Environment & Science

Marina Del Rey's Oxford Basin gets a makeover

Most of the trees and plants that surrounded the basin before were rotting — they were replaced with 730 native trees and 45,000 other native plants.
Most of the trees and plants that surrounded the basin before were rotting — they were replaced with 730 native trees and 45,000 other native plants.
L.A. County Public Works Department
Most of the trees and plants that surrounded the basin before were rotting — they were replaced with 730 native trees and 45,000 other native plants.
The enhancement project created a connection with the 20-mile Marvin Braude Bike Trail, with plenty of pathways for pedestrians.
L.A. County Public Works Department


When the Oxford Basin in Marina Del Rey was built in 1959, it only had one purpose: to provide flood risk management to the surrounding communities. Almost 60 years later, a $14.5 million renovation has helped turn it into a multifaceted facility with increased flood protection and the chance for the public to use it for recreation.

Over the years, the basin accumulated a significant amount of sediment that was contaminated by urban runoff and created a stench in the area, Kerjon Lee from the Los Angeles County Public Works Department told KPCC. About 3,000 cubic yards of polluted soil was trekked out to make way for the renovated area.

In addition to the removal of the sediment, which will increase the amount of water it can contain, Lee said that the project made it possible to cultivate a rich, urban ecosystem.

Most of the existing trees and plants were rotting — they were replaced with 730 native trees and 45,000 other native plants. Lee said that this ushered in a habitat for local wildlife. The list of new greenery includes 200 milkweed plants, which monarch butterflies are specifically attracted to.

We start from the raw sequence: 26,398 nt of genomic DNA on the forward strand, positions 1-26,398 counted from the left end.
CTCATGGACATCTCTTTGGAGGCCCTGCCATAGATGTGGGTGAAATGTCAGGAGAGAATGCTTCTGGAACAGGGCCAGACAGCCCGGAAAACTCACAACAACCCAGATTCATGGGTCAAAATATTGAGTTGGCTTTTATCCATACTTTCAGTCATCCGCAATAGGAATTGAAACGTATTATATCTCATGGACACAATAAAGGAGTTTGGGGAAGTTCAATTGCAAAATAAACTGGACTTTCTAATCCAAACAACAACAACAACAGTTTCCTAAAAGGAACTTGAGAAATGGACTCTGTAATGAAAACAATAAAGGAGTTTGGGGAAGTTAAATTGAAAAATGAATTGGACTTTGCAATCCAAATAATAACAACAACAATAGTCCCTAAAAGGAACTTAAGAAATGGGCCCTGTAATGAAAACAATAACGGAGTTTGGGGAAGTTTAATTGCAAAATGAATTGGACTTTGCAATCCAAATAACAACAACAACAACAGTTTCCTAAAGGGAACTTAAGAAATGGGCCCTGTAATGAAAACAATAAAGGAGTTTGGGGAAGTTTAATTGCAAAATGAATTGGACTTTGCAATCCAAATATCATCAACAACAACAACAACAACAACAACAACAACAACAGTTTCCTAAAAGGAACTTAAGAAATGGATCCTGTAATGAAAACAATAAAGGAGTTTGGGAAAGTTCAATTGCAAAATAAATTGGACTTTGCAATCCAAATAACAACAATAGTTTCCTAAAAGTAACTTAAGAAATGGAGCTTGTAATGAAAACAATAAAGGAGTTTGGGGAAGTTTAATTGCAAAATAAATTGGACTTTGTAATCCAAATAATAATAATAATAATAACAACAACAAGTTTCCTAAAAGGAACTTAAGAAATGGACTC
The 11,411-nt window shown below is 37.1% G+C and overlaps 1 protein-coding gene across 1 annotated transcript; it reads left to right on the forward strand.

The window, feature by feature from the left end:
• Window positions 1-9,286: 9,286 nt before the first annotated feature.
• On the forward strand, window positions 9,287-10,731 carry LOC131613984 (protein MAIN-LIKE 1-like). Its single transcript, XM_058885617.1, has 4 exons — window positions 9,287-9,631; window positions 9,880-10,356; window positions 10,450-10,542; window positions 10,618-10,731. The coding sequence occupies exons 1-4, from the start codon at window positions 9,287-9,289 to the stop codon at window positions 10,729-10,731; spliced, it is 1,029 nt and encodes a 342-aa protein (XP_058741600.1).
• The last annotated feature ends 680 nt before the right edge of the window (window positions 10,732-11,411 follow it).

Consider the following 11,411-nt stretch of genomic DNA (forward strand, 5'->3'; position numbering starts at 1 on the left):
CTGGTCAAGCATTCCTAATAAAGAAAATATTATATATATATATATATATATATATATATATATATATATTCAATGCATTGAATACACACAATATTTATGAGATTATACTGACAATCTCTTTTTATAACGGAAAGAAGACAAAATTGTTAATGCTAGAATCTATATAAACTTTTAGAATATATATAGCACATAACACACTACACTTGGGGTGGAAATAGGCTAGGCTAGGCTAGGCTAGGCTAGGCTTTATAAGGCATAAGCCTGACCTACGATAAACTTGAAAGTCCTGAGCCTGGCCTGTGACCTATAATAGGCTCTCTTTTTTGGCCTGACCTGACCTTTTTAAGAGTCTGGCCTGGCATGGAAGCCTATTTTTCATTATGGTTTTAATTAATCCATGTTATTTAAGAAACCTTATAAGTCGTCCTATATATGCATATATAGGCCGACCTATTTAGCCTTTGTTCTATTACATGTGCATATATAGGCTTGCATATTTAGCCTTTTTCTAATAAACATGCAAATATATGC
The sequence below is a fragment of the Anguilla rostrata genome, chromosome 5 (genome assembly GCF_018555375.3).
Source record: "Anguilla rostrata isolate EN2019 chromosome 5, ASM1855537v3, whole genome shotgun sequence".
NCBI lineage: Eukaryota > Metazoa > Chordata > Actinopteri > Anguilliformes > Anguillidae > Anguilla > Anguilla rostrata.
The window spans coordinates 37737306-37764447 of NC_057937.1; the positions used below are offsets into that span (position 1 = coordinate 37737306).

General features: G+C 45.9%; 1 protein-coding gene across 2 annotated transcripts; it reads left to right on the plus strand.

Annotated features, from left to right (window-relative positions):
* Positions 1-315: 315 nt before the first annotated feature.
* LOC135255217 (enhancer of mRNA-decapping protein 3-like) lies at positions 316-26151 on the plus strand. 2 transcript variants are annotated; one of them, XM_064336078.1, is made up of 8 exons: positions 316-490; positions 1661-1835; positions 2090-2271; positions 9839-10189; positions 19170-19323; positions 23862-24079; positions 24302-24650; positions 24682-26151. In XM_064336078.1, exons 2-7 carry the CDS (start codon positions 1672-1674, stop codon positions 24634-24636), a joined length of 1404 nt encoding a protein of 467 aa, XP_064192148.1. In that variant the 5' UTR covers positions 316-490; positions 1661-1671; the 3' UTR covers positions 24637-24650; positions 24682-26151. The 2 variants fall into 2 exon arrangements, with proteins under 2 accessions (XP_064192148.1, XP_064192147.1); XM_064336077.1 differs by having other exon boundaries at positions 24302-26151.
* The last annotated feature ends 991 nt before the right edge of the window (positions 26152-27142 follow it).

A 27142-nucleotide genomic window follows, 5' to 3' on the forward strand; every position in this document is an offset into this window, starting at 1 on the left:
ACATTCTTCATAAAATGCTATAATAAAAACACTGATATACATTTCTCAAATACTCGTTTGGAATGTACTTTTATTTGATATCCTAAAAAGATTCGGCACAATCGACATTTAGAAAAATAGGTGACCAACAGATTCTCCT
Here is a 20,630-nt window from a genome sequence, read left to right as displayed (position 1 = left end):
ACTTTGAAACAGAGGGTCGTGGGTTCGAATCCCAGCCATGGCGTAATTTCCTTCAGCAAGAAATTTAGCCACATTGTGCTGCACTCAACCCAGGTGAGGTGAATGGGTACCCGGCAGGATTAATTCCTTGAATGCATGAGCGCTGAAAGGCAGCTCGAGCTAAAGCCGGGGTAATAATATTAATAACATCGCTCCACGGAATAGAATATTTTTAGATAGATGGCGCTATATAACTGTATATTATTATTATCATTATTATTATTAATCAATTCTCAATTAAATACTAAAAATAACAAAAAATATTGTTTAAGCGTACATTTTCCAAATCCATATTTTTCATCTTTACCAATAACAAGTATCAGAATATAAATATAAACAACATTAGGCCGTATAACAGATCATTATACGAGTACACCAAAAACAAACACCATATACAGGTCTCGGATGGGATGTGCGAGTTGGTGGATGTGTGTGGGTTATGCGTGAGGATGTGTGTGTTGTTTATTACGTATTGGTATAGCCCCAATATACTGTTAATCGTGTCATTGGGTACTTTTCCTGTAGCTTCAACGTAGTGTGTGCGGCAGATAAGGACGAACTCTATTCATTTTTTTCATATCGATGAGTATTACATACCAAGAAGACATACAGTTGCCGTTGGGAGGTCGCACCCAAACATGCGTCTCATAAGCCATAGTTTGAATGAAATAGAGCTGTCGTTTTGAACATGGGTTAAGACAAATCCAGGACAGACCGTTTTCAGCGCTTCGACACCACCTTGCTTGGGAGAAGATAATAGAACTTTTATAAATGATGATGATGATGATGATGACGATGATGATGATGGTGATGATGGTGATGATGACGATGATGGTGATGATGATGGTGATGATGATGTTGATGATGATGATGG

Apart from the newly welcomed wildlife, Lee said that the new floodgates that were installed will significantly improve the quality of water in the basin.

“The tide gates will increase the circulation of saltwater and freshwater within the basin, and that’ll cut down on any algae that might have been growing in the past,” he said.

Another part of the project aimed at improving water quality using a vegetated berm that sits in the middle of the basin. Lee said that it will enhance circulation in the body of water and create a natural tide.

The project created a connection with the 20-mile Marvin Braude Bike Trail, with plenty of pathways for pedestrians, Lee added.

“Recreation is so key and important — as well as open space — to the public’s quality of life, and we found an opportunity to increase flood protection, protect water quality and also increase the opportunities for the public to get out and enjoy nature,” he said.

Funds for the project used a combination of state grants and $1 million from L.A. County Supervisor Don Knabe’s office.

Correction: A previous version of this story contained errors regarding cost and amount of polluted soil removed. KPCC regrets the error.